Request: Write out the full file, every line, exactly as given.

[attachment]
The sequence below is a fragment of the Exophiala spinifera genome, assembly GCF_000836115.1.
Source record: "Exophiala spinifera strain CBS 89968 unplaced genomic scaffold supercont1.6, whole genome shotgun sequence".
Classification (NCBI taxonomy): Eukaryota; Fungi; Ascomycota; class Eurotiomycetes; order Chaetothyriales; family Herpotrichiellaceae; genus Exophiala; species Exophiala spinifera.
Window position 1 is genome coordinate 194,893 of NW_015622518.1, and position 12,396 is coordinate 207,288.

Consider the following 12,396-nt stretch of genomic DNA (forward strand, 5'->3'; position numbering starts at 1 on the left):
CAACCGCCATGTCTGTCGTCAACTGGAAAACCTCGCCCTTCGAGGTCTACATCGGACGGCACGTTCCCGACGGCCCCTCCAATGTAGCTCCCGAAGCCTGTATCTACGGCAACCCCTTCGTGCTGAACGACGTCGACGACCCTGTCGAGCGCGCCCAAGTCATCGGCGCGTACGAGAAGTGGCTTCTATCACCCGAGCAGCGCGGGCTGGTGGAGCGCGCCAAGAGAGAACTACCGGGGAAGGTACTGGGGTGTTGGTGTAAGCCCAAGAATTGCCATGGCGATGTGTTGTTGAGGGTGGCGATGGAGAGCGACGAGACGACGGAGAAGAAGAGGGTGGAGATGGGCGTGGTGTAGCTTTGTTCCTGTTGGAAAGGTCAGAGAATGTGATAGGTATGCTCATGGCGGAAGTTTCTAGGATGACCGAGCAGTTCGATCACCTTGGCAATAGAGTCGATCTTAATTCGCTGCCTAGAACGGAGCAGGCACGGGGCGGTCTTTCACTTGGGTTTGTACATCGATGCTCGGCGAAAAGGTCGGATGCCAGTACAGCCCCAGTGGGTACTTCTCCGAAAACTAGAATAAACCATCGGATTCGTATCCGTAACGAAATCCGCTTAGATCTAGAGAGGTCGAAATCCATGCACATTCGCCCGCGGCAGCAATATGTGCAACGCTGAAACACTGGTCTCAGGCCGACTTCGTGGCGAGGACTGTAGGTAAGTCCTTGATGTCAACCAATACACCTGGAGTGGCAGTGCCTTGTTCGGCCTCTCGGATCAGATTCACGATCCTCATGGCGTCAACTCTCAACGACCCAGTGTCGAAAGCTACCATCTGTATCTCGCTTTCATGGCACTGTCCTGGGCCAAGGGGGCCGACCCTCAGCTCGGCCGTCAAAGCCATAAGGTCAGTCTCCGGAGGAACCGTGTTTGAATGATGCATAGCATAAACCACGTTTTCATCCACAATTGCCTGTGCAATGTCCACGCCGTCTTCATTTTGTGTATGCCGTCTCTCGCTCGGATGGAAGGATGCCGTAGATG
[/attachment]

The sequence below is a fragment of the Exophiala spinifera genome, assembly GCF_000836115.1.
Source record: "Exophiala spinifera strain CBS 89968 unplaced genomic scaffold supercont1.6, whole genome shotgun sequence".
Classification (NCBI taxonomy): Eukaryota; Fungi; Ascomycota; class Eurotiomycetes; order Chaetothyriales; family Herpotrichiellaceae; genus Exophiala; species Exophiala spinifera.
Window position 1 is genome coordinate 194,893 of NW_015622518.1, and position 12,396 is coordinate 207,288.

Consider the following 12,396-nt stretch of genomic DNA (forward strand, 5'->3'; position numbering starts at 1 on the left):
CAACCGCCATGTCTGTCGTCAACTGGAAAACCTCGCCCTTCGAGGTCTACATCGGACGGCACGTTCCCGACGGCCCCTCCAATGTAGCTCCCGAAGCCTGTATCTACGGCAACCCCTTCGTGCTGAACGACGTCGACGACCCTGTCGAGCGCGCCCAAGTCATCGGCGCGTACGAGAAGTGGCTTCTATCACCCGAGCAGCGCGGGCTGGTGGAGCGCGCCAAGAGAGAACTACCGGGGAAGGTACTGGGGTGTTGGTGTAAGCCCAAGAATTGCCATGGCGATGTGTTGTTGAGGGTGGCGATGGAGAGCGACGAGACGACGGAGAAGAAGAGGGTGGAGATGGGCGTGGTGTAGCTTTGTTCCTGTTGGAAAGGTCAGAGAATGTGATAGGTATGCTCATGGCGGAAGTTTCTAGGATGACCGAGCAGTTCGATCACCTTGGCAATAGAGTCGATCTTAATTCGCTGCCTAGAACGGAGCAGGCACGGGGCGGTCTTTCACTTGGGTTTGTACATCGATGCTCGGCGAAAAGGTCGGATGCCAGTACAGCCCCAGTGGGTACTTCTCCGAAAACTAGAATAAACCATCGGATTCGTATCCGTAACGAAATCCGCTTAGATCTAGAGAGGTCGAAATCCATGCACATTCGCCCGCGGCAGCAATATGTGCAACGCTGAAACACTGGTCTCAGGCCGACTTCGTGGCGAGGACTGTAGGTAAGTCCTTGATGTCAACCAATACACCTGGAGTGGCAGTGCCTTGTTCGGCCTCTCGGATCAGATTCACGATCCTCATGGCGTCAACTCTCAACGACCCAGTGTCGAAAGCTACCATCTGTATCTCGCTTTCATGGCACTGTCCTGGGCCAAGGGGGCCGACCCTCAGCTCGGCCGTCAAAGCCATAAGGTCAGTCTCCGGAGGAACCGTGTTTGAATGATGCATAGCATAAACCACGTTTTCATCCACAATTGCCTGTGCAATGTCCACGCCGTCTTCATTTTGTGTATGCCGTCTCTCGCTCGGATGGAAGGATGCCGTAGATG